[This concerns my Doctor's fortuitous discovery in January, 2004, of cancer cells and my struggle with this shocking, new condition. Due to the twin exigencies of accuracy and recuperation, there is an editorial delay of several weeks.  As of June 6, 2004, I am alive and resting at home. If you have missed any of this series, please request them.    Phillip Danzig]


This is the first "commandment" of the ancient Hippocratic Oath.  "Who was the Doctor," I wondered, "who initially fed poison to his patient on the risky theory that this might cure him?"  The patient must have been desperate; the doctor must have been desperate. 
It turns out that general Radiation has been used on cancer before Chemotherapy, and that this followed other desperate remedies, such as using arsenic to treat syphilis.  Sometimes the "cure is worse than the disease;" other times, there is no choice.

Although my ten-day sojourn in the "Five East" Suite of the Lutheran Medical Center, Brooklyn, was totally unexpected, it was not an entire misery.   I held long, satisfying talks with some nurses and my new roommate late at night.   "John" summed up one discussion of ethics by mentioning Philo of Alexander:  'Be kind to all you meet, they are fighting a great battle,' he quoted.

I found many things to laugh and kid about, such as the time a Nurse Technician, taking my vital signs at mid-night, asked me for my hand, and I told her, "Look, I"ve been married and divorced, and am not about to try that again."   This, she found amusing.

Sitting in a chair one day, I watched as the Housekeeper made up my bed.   Finished, she told me, 'Now, go and lie down."  Exhausted, I replied, "If I had enough strength to go and lie down, do you think I would be sitting here in this hospital?"

I was anemic and my heart was racing, even as I lay flat in bed, often, for hours.  So I wondered:  At the end of life, each of our hearts would have beaten a finite number of times.  Shouldn't they low mine down somehow, to live the longer?  
I noted that my wrists and arms were so full of stabs and holes, that I might as well have been undergoing acupuncture. 

Once, late at night, feeling particularly vulnerable, I saw an intense, pulsating black-and-white flashing light.   Was this not my life passing before my eyes?  I tried to pick out details and familiar faces among the flickering sparkles.    As I strained to see, the whirring stream of images slowed down, until I finally realized that I was watching an old Charlie Chaplin movie...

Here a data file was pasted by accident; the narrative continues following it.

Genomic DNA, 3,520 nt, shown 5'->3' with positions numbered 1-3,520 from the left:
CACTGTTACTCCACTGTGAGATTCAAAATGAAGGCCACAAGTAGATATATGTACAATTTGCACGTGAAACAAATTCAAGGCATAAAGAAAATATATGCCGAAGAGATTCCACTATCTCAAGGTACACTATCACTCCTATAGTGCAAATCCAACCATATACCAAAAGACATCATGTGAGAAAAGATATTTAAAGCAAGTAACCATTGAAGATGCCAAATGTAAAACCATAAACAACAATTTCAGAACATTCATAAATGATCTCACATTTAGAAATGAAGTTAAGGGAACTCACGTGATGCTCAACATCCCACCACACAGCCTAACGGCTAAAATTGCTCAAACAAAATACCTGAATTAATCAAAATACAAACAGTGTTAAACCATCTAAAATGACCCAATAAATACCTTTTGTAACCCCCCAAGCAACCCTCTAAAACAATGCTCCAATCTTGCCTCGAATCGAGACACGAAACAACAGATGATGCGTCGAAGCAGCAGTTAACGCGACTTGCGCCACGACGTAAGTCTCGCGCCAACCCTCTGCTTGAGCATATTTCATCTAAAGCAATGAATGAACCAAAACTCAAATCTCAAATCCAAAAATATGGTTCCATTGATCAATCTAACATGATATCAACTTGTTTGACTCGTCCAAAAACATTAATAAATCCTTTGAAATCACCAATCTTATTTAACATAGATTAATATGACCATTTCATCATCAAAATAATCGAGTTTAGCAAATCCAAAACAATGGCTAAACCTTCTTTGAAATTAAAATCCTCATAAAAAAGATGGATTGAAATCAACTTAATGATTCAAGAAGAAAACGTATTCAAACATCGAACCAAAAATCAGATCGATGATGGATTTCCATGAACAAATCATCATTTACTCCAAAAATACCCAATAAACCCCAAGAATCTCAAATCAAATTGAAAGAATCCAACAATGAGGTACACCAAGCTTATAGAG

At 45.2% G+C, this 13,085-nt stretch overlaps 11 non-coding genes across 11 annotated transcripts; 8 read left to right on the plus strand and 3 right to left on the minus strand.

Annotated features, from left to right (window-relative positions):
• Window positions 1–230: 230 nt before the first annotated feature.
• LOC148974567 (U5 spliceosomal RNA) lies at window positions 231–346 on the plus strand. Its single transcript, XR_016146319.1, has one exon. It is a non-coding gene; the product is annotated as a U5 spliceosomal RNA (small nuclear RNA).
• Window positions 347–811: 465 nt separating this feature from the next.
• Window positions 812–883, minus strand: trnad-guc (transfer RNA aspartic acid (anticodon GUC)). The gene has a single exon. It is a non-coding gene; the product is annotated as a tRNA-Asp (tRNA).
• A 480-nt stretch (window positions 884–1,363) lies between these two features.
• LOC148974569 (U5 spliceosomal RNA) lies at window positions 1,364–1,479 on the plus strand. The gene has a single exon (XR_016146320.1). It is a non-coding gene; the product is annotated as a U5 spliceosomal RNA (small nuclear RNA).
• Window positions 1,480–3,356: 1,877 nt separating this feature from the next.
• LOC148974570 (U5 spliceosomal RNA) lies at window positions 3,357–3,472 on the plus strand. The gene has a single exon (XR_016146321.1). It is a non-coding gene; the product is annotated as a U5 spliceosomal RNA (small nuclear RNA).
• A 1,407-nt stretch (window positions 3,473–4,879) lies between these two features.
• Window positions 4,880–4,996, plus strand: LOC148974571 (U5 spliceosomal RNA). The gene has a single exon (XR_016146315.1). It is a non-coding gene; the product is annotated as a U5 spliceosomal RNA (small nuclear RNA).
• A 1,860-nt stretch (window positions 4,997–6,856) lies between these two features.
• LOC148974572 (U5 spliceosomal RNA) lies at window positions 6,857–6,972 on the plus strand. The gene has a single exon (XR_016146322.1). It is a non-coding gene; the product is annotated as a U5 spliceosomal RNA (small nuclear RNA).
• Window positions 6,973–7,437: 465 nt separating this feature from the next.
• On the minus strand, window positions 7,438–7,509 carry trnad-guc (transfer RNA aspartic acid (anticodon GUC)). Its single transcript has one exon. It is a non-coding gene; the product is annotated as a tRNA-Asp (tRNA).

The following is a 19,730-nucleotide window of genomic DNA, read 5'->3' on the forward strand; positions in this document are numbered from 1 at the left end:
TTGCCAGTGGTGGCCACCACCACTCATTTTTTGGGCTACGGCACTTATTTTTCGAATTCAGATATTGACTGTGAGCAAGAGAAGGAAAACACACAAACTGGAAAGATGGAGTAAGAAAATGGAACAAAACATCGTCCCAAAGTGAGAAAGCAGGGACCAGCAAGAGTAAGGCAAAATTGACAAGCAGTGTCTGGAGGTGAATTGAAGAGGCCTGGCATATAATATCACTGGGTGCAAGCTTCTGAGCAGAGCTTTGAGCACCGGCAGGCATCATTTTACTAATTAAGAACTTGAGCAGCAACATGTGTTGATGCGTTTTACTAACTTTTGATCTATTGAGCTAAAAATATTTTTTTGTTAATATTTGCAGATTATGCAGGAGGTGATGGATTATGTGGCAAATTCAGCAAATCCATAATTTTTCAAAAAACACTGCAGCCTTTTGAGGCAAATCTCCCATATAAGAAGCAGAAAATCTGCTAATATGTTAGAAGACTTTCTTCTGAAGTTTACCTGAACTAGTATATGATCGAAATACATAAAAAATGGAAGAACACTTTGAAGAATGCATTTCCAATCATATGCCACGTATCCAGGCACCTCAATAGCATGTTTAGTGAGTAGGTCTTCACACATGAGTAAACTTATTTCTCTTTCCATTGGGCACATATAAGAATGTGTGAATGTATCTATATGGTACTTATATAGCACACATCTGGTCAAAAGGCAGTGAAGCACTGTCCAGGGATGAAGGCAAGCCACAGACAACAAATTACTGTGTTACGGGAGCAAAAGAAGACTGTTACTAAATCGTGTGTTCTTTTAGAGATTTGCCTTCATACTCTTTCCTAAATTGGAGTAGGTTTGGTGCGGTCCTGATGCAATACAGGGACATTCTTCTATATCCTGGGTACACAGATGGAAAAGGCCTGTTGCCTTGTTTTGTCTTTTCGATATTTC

Another time, a Nightmare:  I was transported back, back to the Emergency Room, fully conscious, sans immune system, again watching the parade of out-patients, hearing them sneeze and cough.  I grab a phone and call for my doctor, to beg admittance to my home upstairs in Five East.   Ten minutes passed, then twenty and then, miraculously, we are connected !    "Transfer me upstairs,"  I cry, hiccuping fiercely,  "I"ve been calling you -- almost half an hour !"

'Well, I"ve been dialing you for fifteen minutes," she replys, "So, I guess we"re even !"

"But what will they do for me in the ER?"  I ask.  "I don't know what they do in the ER," says the voice, " but you must remain there."   Next, my fantasy physician is interrogating me, bending over my bed while wearing a surgical mask, to protect me from possible infection.  But the mask keeps slipping below her nose.  I now have a clear view up both her nostrils and watch fearfully as a myriad of tiny little green and blue gnats and May flies are snorted out into my face, mouth and lungs.

"Can't you at least stop my hiccups?" I finally blurt out, exhausted.   "Well," comes the reply, "my patients never hiccup."  And then to awaken, drenched with perspiration, at 3 AM, the overhead lights suddeny going on as a Hemotologist asks, "Which wrist do you want me to draw blood from?"

After a week in hospital, my weight climbed from 117 Lb. to 128 Lb., my blood counts were good and they decided to send me home.  I felt weak, and was not ready to go.   But next day, the discharge papers were ready. I pointed to my bloated ankles and said, "My mother said she had the best ankles in Boro Park, and here I can't even see my ankle bone.  I came in with ankle bones!  Where are they?" 

A doctor said, 'You came in undernourished and now we have put some weight on you.'  So I insisted on being weighed again.  I was back down to 122 Lb.  The nurse Technician said, "Nobody loses six pounds in one day," and weighed me a third time.  122 Lb.  I was still retaining water and remained another two days. Finally, I was ready to leave.

So after ten days recuperating from the very low blood counts induced by the Poison I.V. medications, they unhooked  my body from the intravenous feed, and I could walk about, finally unencumbered !  I practically danced out of the hospital, humming the freedom song from Pinocchio:

I've got no strings
To hold me down
To make me fret
Or make me frown

I had strings
But now I"m free
There are no strings on me

Hi O the merio, that's
the only way to be!
I want the world to know
notin' ever worries me !